Employees‟ Perception on their Superiors‟ Leadership style and
its relationship with Fostering Innovation Culture in Manufacturing
Industry in Penang, Malaysia.
Richie Chan Yuan Lin
Research report in partial fulfillment of the requirements for the
degree of Master of Business Administration (MBA)
Universiti Sains Malaysia
First and foremost, I would like to express my sincerest gratitude to my
supervisor, Haji Noor Nasir Bin Kader Ali, for his guidance and advice throughout
the course of my thesis.
I would also like to take this opportunity to convey my thanks to all of my
survey respondents, friends and colleagues. Without their help on the inputs, the
results of this thesis would not have materialized!
To my beloved parent, John and Maureen, for their words of encouragement
and continuous support that help in many ways. Although they never know about my
thesis project along the way but is very dear to my heart.
Last but not least, to my wife, Syann, whose relentless love and understanding
goes above and beyond her calling. Thank you for all that you do.
TABLE OF CONTENTS
TABLE OF CONTENTS ii
LIST OF TABLES vi
LIST OF FIGURES viii
ABSTRAK (MALAY) ix
Chapter 1 INTRODUCTION
1.1 Background 1
1.2 Problem Statement 3
1.3 Research Objectives 6
1.4 Research Questions 7
1.5 Significance of the Study 7
1.6 Definition of Key Terms 9
1.7 Assumptions and Limitations 12
1.8 Organization of Chapters 13
Chapter 2 LITERATURE REVIEW
2.1 Innovation 14
2.2 Why Innovate? 17
2.3 Innovation Frameworks 18
2.3.1 Leadership / Champion 20
2.3.2 Reward Programs 21
2.3.3 Teams 21
2.3.4 Failure Tolerance 22
2.3.5 Securing Resource 22
2.4 Support for Innovation 23
2.4.1 Describing Support for Innovation 23
2.4.2 Support for Innovation Studies 25
2.5 Leader Personality Characteristics 26
2.5.1 Openness to Change 26
2.5.2 Risk Propensity 26
2.5.3 Involved in the organizational environment 27
2.6 Leadership Style 28
2.6.1 Transactional Leadership 28
2.6.2 Transformational Leadership 30
2.7 Comparisons between transactional and transformational leadership style 33
2.8 Transformational leadership and Organization Innovation 35
2.9 Full-Range Leadership Theory – Transformational leadership theory 36
2.9.1 Contingencies and limitations of the Full-Range leadership theory 39
2.10 Theoretical Framework 40
2.11 Research Hypotheses 41
2.12 Summary 41
Chapter 3 RESEARCH METHODOLOGY
3.1 Research Design 43
3.2 Research population and samples 43
3.3 Procedure 44
3.4 Measures 44
3.4.1 Part one Multifactor Leadership Questionnaire 46
3.4.2 Part two Fostering Innovation Culture 50
3.5 Data Analyses 52
3.5.1 Descriptive statistics 53
3.5.2 Inferential statistics 53
3.6 Pilot test 54
3.7 Summary 55
Chapter 4 RESULTS
4.1 Introduction 56
4.2 Descriptive statistics and Frequency distributions 56
4.3 Dependent and Independent variable descriptions 61
4.4 Cross Tabulations 62
4.5 Reliability Analyses 65
4.6 Summary of Independent variable effect and dependent variable 66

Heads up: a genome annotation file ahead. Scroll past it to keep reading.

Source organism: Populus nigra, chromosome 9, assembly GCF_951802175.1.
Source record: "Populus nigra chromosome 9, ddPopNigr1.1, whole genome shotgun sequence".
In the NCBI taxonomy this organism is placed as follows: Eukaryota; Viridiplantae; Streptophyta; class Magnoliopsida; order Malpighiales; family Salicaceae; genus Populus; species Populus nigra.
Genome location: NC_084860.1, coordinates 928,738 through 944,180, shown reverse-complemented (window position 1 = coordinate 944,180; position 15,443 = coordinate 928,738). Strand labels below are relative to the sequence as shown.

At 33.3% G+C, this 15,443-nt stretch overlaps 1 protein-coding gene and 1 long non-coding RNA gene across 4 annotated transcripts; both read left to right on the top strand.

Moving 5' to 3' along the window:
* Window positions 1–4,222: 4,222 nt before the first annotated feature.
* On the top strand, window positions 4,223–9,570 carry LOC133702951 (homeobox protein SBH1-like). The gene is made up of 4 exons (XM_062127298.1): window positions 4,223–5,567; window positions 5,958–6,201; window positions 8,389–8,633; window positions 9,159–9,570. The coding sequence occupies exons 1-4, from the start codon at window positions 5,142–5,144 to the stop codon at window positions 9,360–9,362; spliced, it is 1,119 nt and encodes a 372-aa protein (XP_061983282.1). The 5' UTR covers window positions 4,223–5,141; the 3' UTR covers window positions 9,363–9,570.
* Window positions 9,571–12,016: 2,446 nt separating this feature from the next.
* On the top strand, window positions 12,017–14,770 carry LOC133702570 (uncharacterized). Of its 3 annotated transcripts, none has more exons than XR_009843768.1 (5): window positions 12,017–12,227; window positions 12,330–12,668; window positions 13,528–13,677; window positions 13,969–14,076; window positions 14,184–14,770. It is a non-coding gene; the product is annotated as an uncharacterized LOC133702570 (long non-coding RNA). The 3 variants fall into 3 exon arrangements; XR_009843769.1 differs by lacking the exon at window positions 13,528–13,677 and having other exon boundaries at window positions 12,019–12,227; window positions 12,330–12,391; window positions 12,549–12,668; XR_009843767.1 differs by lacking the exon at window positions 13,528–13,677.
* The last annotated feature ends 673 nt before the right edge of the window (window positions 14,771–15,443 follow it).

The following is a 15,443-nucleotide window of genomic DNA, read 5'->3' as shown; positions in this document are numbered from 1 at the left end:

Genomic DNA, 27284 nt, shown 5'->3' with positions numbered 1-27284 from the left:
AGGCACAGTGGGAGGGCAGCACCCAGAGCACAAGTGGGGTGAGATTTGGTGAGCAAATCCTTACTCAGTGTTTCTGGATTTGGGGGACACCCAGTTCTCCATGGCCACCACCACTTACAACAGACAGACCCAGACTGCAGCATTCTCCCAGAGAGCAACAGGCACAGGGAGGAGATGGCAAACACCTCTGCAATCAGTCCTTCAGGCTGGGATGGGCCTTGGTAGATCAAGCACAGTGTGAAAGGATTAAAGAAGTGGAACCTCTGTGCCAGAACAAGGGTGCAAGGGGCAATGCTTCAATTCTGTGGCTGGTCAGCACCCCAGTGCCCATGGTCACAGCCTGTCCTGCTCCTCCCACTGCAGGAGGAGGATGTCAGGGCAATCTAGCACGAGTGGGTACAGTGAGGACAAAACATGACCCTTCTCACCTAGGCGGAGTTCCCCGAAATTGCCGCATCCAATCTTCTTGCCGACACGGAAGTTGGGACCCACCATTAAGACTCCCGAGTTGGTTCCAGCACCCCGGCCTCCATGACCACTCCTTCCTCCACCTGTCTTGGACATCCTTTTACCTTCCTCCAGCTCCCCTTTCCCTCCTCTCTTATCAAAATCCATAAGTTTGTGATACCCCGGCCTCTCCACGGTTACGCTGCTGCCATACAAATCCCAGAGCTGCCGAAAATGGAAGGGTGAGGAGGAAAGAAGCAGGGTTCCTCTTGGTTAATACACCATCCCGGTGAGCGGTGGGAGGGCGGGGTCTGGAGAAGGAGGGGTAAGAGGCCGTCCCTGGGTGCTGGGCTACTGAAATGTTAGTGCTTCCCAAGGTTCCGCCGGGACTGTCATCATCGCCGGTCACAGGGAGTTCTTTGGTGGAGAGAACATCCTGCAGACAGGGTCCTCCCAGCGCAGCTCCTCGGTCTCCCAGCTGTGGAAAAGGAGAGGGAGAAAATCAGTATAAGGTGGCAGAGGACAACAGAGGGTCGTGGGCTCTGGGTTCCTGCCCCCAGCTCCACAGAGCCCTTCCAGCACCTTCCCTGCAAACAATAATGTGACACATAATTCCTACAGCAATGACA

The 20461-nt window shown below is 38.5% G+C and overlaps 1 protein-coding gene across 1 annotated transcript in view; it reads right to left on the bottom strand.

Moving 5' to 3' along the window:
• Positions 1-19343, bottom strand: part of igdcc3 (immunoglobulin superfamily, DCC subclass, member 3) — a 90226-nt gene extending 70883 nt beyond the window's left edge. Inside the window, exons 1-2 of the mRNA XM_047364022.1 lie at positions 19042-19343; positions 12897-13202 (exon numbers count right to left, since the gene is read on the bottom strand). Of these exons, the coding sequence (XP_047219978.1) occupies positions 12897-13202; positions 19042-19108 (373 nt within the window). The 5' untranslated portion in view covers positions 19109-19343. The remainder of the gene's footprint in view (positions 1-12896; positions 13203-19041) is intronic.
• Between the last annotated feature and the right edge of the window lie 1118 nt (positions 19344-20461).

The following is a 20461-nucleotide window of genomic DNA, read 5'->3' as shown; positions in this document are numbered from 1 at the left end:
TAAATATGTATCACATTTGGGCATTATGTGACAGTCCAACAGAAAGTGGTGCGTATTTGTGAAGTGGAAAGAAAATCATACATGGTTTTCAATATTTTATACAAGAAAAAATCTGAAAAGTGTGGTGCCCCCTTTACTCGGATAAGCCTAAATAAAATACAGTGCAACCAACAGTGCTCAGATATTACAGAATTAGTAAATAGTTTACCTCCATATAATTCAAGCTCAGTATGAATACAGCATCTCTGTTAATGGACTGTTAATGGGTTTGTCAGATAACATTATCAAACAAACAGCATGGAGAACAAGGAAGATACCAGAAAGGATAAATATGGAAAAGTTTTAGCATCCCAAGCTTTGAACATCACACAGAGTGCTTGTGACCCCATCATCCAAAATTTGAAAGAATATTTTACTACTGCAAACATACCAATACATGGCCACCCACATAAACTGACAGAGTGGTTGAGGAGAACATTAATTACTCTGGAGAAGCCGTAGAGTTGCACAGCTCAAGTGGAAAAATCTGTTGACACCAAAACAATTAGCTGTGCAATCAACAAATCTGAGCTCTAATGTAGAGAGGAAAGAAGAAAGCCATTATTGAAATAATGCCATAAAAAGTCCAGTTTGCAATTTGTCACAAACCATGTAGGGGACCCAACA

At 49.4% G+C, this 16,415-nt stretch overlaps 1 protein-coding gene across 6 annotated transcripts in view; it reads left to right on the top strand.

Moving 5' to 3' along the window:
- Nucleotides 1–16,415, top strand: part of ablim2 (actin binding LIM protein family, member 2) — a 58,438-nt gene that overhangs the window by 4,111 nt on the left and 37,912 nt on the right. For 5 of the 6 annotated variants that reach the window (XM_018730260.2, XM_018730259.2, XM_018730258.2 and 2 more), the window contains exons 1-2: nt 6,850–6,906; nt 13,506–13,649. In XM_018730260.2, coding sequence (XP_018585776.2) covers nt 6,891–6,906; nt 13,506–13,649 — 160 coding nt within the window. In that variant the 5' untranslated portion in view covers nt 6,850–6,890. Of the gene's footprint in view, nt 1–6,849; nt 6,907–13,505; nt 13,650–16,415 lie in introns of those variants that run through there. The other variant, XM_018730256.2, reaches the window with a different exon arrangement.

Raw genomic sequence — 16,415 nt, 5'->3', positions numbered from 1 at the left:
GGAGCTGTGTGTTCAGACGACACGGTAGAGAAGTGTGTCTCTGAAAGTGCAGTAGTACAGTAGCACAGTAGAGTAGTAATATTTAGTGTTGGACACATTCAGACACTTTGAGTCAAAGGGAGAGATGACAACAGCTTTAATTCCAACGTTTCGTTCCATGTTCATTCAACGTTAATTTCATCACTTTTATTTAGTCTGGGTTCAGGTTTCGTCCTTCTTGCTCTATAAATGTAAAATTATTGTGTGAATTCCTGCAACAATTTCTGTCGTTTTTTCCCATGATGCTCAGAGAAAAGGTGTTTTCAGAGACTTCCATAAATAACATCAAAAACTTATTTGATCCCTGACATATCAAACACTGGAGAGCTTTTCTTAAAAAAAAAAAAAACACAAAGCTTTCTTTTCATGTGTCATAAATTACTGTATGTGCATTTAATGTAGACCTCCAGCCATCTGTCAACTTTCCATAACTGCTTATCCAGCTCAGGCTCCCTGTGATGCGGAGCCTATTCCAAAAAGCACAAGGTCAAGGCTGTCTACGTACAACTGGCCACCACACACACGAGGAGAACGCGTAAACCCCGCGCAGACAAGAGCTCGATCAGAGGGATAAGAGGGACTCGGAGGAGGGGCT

4.7 Summary of sub-independent variable effect and dependent variable 66
4.8 Hypotheses Tests 66
4.9 Summary 69
Chapter 5 DISCUSSIONS AND CONCLUSION
5.1 Recapitulation of the Study Findings 71
5.2 Results Summary 72
5.3 Discussions 73
5.4 Implications for practice 77
5.5 Limitations 78
5.6 Future Research 79
5.7 Conclusion 79
Appendix A Permission for reproduce
Appendix B Questionnaire
Appendix C Result statistic
LIST OF TABLES
Table 2.1 Innovation definitions 15
Table 3.1 Independent variable questionnaire questions 47
Table 3.2 Dependent variable questionnaire questions 51
Table 3.3 Cronbach‟s Alpha Reliability for Pilot Test 55
Table 4.1 Frequency distribution of respondents by gender 57
Table 4.2 Frequency distribution of respondents by education level 57
Table 4.3 Descriptive statistic of age 58
Table 4.4 Current position in the organization 58
Table 4.5 Organization 59
Table 4.6 Department Segregation from Production and Production Support 59
Table 4.7 Classification of Production and Production Support 60
Table 4.8 Length of service under current supervisor and employer 61
Table 4.9 Descriptive statistics of the variables 62
Table 4.10 Cross Tabulation of Gender vs. Age 63
Table 4.11 Cross Tabulation of Gender vs. Education level 63
Table 4.12 Cross Tabulation of Gender vs. Current position in organization 64
Table 4.13 Cross Tabulation of Age vs. Education level 64
Table 4.14 Cronbach‟s Alpha Reliability Test 65
Table 4.15 Summary of Multiple Regression Analysis for Independent 66
variable and Dependent variable
Table 4.16 Summary of Multiple Regression Analysis for Sub-Independent 66
variable and Dependent variable
Table 4.17 Summary of Hypothesis Results 70
LIST OF FIGURES
Figure 2.1 Research Model 40
Figure 4.1 Independent variable beta value relationship with Fostering 70
Kajian kuantitatif adalah untuk meramalkan hubungan antara gaya kepimpinan
pemimpin memupuk budaya inovasi. Para peserta yang disasarkan adalah pekerja
dalam industri pembuatan yang terletak di Pulau Pinang, Malaysia dan laporan ini
terdiri daripada 228 sampel. Pelbagai faktor Soal Selidik Kepimpinan dan Inovasi
Memupuk Kebudayaan Soal selidik telah dihantar melalui emel dan juga dengan
salinan bercetak terus kepada peserta di syarikat masing-masing. Kajian ini terdiri
daripada 54 soalan yang merangkumi soalan-soalan demografi dan soalan-soalan
yang masih berada di atas pembolehubah tak bersandar diukur menggunakan skala
Likert lima mata. Data telah dikira dan dianalisis melalui ujian kebolehpercayaan
Alpha Cronbach dan Analisis Regresi Berganda. Dalam persepsi pekerja, penemuan
kajian teritlak seperti berikut: (i) gaya kepimpinan Transaksi diterima dan
menunjukkan hubungan yang positif untuk memupuk budaya inovasi. (ii) Perubahan